Nurse: Miller

Ms. Krisanne Miller, a nurse at the high school, received the Moderna vaccine during phase two of the vaccination roll-out. She received her first dose on February 6 and her second dose on March 6 at The Gillette Stadium. 

Similar to other interviewees Miller was feeling confident in terms of receiving the vaccine. 

“The vaccine has been given to so many tens of thousands of people around the world with no serious illnesses or deaths, so I felt pretty comfortable getting it,” said Miller.

School Resource Officer: Wall

Officer Matthew Wall, the high school’s school resource officer, received the Moderna vaccination during phase one of the vaccination roll-out. He received his first dose on January 14 and his second dose on February 11 at the Wellesley Fire Headquarters.

Wall describes how he reached the decision of deciding to receive the vaccine.

“I might have had a little bit of nerves going in, but I trusted that it went through clinical trials and that nurses and doctors, who were getting them first, trusted enough to get it. I thought it was a better choice to get the vaccine than not to get the vaccine,” said Wall.   

In contrast to processes for other faculty and staff, as a first responder, Wall was able to sign up with a relatively easy process. 

“The department put out dates available in which they were doing the shots and you just signed up,” said Wall. 

Wall explains his reactions to the vaccine and how different people have different reactions. 

“After the first one, around the 12 hour mark, my arm was very sore to move. The second one, I had some sweats and chills, and I felt pretty much achy for a day,” said Wall. “But that’s just my journey. I have a colleague whose legs hurt so bad, she couldn’t even walk, I have a sister in law who got Pfizer, and she didn’t feel anything.” 

Teacher: Johnson

Mr. Doug Johnson received the Moderna vaccine during phase two of the vaccination roll-out. He has received his first dose and has scheduled his second appointment at The Gillette Stadium.

Similar to many people within the staff and faculty body, Johnson describes the difficult process in booking an appointment. 

“It was so hard. At first, there were just so few appointments, and teachers were competing with over 65 groups. My wife, she’s also a teacher, we would wake up at four o’clock every morning to try to beat the rush and try to get an appointment. We did that for about a week or so and then eventually, my wife was able to schedule appointments for both of us. It was such a good feeling,” said Johnson.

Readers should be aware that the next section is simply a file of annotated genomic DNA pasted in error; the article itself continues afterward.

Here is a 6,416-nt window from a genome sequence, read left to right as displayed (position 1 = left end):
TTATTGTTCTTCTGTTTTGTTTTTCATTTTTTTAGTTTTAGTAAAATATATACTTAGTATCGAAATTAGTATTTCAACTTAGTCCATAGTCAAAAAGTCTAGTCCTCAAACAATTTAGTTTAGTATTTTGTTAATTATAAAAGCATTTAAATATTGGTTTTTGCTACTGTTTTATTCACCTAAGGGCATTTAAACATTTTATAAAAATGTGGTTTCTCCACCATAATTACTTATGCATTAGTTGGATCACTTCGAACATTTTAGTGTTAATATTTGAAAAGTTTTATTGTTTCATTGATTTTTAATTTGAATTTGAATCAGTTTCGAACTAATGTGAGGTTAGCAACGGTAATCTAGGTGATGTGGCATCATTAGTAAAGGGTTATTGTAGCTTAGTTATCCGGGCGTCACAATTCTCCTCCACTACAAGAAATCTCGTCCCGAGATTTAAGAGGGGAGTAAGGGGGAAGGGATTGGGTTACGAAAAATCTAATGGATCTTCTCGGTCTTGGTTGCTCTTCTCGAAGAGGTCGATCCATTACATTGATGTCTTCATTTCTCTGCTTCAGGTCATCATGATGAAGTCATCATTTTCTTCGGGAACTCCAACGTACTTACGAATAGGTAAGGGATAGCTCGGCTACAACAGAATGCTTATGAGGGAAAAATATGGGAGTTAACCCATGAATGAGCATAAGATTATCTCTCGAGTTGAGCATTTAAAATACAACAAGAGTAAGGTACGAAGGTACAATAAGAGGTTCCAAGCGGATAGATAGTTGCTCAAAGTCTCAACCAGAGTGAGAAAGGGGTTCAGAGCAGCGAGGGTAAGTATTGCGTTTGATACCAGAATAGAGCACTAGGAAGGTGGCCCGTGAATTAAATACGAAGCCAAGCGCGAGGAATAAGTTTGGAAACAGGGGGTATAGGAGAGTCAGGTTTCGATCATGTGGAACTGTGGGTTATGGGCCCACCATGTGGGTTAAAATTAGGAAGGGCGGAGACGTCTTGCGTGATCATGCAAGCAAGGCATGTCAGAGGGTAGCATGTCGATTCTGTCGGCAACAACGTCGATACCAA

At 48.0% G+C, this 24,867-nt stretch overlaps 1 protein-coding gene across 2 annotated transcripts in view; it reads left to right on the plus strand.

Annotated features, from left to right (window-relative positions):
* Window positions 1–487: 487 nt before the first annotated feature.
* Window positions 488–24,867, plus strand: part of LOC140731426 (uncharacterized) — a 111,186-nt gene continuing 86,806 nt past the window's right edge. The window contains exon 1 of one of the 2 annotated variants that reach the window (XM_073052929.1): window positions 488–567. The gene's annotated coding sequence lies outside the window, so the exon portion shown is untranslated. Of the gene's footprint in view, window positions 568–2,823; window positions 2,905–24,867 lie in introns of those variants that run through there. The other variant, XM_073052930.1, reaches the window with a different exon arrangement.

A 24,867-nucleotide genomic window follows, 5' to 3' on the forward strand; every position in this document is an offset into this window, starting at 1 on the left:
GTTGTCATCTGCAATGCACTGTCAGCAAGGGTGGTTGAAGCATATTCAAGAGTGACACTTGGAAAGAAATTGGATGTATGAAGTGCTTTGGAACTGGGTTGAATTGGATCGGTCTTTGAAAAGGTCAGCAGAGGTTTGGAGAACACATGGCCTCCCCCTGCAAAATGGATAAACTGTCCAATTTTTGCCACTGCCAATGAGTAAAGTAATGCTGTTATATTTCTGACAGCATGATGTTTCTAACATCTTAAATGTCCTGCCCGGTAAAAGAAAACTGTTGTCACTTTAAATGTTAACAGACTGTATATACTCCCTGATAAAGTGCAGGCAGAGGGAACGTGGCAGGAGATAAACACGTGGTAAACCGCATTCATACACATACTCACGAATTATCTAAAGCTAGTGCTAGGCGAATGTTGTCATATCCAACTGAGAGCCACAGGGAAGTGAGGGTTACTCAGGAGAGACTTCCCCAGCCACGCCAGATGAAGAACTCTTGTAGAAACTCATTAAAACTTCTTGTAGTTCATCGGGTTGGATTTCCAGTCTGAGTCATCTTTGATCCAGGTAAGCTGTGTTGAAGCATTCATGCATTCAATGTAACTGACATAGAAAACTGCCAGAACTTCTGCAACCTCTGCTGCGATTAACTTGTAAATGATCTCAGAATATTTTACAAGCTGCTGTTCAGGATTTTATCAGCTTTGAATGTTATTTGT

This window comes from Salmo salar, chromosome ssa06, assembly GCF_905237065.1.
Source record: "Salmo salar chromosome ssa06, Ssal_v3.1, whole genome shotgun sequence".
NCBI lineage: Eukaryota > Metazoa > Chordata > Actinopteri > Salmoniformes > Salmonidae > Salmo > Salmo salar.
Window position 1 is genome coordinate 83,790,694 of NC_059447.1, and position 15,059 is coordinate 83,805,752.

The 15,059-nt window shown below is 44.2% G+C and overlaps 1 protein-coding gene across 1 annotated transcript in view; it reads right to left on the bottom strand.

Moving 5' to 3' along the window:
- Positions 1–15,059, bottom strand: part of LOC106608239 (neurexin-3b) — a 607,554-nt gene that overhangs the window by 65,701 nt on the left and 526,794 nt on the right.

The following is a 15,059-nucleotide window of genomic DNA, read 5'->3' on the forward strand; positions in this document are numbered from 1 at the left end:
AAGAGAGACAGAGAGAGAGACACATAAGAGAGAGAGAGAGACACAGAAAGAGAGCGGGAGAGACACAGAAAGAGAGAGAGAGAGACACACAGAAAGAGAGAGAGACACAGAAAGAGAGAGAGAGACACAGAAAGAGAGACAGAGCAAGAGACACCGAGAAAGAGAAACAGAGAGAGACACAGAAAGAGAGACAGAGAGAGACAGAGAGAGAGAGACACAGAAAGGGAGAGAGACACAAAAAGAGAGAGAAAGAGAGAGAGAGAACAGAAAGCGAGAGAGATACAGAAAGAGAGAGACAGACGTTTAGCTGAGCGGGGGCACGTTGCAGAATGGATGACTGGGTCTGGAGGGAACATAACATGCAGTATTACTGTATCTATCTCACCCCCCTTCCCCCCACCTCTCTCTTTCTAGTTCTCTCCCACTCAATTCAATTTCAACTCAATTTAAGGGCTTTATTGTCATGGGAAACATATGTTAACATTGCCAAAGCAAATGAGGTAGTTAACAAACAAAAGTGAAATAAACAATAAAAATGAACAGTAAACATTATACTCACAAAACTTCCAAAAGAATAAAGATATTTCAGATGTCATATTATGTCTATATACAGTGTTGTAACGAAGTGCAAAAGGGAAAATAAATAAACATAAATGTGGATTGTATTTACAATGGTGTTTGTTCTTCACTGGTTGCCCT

As well as feeling confidence in receiving the shot, Johnson also shared a laughable moment with the experience. 

“It was interesting,” said Johnson. “The shot is like the tiniest micro needle, so I didn’t even feel it. I thought ‘did I really get it?’ Sure enough, afterwards, I felt pain in my arm: I’m like, ‘yes. I got it.’”

Overall, in terms of pain-related side effects, Johnson explained how it was more painful than regular shots that he had such as a flu shot because it was very hard to lift up his arm and because he felt tired for a couple days.

Librarian: Fiske

Ms. Amy Fiske, one of the high school’s librarians, received the first dose of the Pfizer vaccine on March 15 at the Reggie Lewis Track Center in Boston, and is scheduled to receive the second dose sometime before April break.

Fiske shares her initial feelings when learning that Covid vaccines would be accessible to her.

“I was really excited because I wanted to get moving with being mostly immune,” said Fiske. 

Fiske also included the angle of how teachers receiving the vaccines will create an overall more healthy and comfortable environment within school.

“I think most teachers are really happy that we suddenly became eligible, especially since we’re going to be coming back to having everybody here and going down to three foot distancing,” said Fiske. “Knowing that I’m vaccinated, and that other teachers are vaccinated, it just feels safer.”

Athletics: McDonald

Ms. MaryAnne McDonald received her first dose of the Moderna vaccine during the beginning of March.  It was administered to her at CVS in Watertown.

McDonald did feel a slight sense of skepticism before being administered a dose, given the amount of coverage and questions that were posed about the legitimacy and safety of the vaccines.

“Was I nervous, maybe a little bit, because it was early on. And if you listen to the news, there’s pros and cons,” said McDonald.   

For McDonald, the deciding factor was the confirmation of protection for loved ones.

“My husband is ill, so this was something that I decided if I was on the fence, this pushed me over the fence,” said McDonald. “I decided that it was time, because he’s been vaccinated already.”

McDonald had a fitting analogy to summarize the whole process of getting vaccinated.